opposed to normal ten which was probably me
hitting my blog a few times to look at it.
That was the point where I
was like “Oh, wow, I can actually do this. I can actually enjoy this.” You
start finding your feet so to speak.
Douglas Cole:
Right. But at some point you started posting what seems like every ten minutes
. . .
Erik Tenkar:
Yeah, I think I averaged about three and a half posts a day for 2012 and 2013.
Or something like that. Someone actually edited it up and figured out what I
did.
Douglas Cole:
Dyvers when he uhh, he had the huge list. [The Great Blog Roll Call]
Erik Tenkar:
Yes. At some point I hit my stride. And part of the way my brain works. It
works in the times between. I might put up three or four posts that day, but
it’s not like I’m spending an hour at each point in time, writing up that post.
I’m already, in my brain, writing them up while I’m in the shower, on the
crapper, on the commute, at lunch at work, listening to one of my supervisors
drone at work at me.
My head’s…part of my brain
is always working, so when I sit down to type it out, nine times out of ten
it’s done in ten or fifteen minutes because I already have it prewritten.
It’s just how my brain
works now; it didn’t work that way when I was first blogging. I wasn’t able to
use my time effectively and the worst thing you can do is sit in front of your
keyboard for a hour and a half because you have nothing.
Douglas Cole:
Right.
Erik Tenkar:
When you have nothing, no matter what you put out, people are going to know it.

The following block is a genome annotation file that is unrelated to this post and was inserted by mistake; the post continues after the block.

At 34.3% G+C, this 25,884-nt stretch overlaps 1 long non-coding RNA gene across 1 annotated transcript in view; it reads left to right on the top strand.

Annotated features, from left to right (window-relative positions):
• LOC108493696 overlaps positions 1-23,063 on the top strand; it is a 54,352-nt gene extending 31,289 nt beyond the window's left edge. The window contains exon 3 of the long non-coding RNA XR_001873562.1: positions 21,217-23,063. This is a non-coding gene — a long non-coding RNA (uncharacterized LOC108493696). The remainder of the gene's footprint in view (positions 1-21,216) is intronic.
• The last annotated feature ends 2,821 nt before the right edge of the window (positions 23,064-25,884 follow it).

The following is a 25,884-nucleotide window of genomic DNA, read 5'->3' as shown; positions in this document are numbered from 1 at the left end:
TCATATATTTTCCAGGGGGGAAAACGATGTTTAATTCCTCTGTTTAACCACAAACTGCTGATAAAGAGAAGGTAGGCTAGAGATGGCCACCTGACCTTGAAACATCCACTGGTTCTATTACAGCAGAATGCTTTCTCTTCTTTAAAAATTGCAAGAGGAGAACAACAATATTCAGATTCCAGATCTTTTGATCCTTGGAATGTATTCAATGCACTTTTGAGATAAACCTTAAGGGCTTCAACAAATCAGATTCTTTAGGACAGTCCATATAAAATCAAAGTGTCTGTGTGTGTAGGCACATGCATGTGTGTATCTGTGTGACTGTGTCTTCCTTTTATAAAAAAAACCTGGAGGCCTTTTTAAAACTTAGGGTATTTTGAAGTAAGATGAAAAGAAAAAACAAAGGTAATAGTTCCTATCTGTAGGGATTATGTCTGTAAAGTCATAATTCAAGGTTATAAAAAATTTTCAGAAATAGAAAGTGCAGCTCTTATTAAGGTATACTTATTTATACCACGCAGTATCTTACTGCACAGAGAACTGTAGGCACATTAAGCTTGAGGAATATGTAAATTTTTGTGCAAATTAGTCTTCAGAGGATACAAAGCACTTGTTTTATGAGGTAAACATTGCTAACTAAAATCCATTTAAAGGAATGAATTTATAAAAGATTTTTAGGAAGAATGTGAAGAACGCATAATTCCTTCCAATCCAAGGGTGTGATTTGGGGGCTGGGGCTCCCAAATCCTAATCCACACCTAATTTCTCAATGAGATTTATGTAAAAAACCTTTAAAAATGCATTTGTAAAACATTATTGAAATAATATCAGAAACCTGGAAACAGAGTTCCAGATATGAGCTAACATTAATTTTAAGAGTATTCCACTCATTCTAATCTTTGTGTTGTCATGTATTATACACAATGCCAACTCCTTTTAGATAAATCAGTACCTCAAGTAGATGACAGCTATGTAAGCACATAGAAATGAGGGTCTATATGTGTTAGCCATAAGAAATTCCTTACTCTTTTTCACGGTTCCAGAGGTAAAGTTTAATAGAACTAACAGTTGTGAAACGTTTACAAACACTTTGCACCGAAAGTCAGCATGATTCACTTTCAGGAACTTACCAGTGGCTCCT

Douglas Cole:
Right, right, right.
Erik Tenkar:
And I don’t have much to blog, those days where you see maybe one post. I’ve
had weeks I’ve had maybe eleven posts all week, which for me is slow, which for
other people is not as slow, I admit that.
I find that as long as I’m
putting out something people are reading then I’m doing something well. If I
see I’m losing the views, obviously I’m spreading myself to thin. Sometimes
life happens. I don’t believe I’ve missed a day of posting in probably a year
and a half.
Douglas Cole:
Wow. That’s impressive. I’ve managed about…I think I’ve got about 265 (or
something like that) posts in about 365 days. Largely I think because my
viewership, such as it is, is low enough that if I post and post and post…Peter
Dell’Orto, who runs Dungeon Fantastic, once made fun of me for putting up a
really cool post and following it up that day or the next day with some little
trivial thing that overwrote the
impact of the previous day. And my readership is not large enough that people
are going to go back and track it.
Erik Tenkar:
Right. And I know what that’s like because I’ve had great ideas hit me
one-two-three and you put up the one, and you happen to check your traffic and
it’s really going. And you have this stuff you want to say, you got to hold off
on it. Cause you will lose it.
You don’t want to do that
to your readers or yourself, you don’t want to hit them with so much stuff that
it isn’t . . . A lot of times, I didn’t used to: if something occurs to me at
night, I’ll save it at night and post it in the morning when I wake up or when
I get to work, hit send and post it up. It spreads it out a little bit.
Douglas Cole:
Yeah. What I wound up doing, and this actually interesting and gets into the
next question I want to ask you: How much is your blogging is informed by
scoping out the ‘Net and how much of your blogging is informed by games you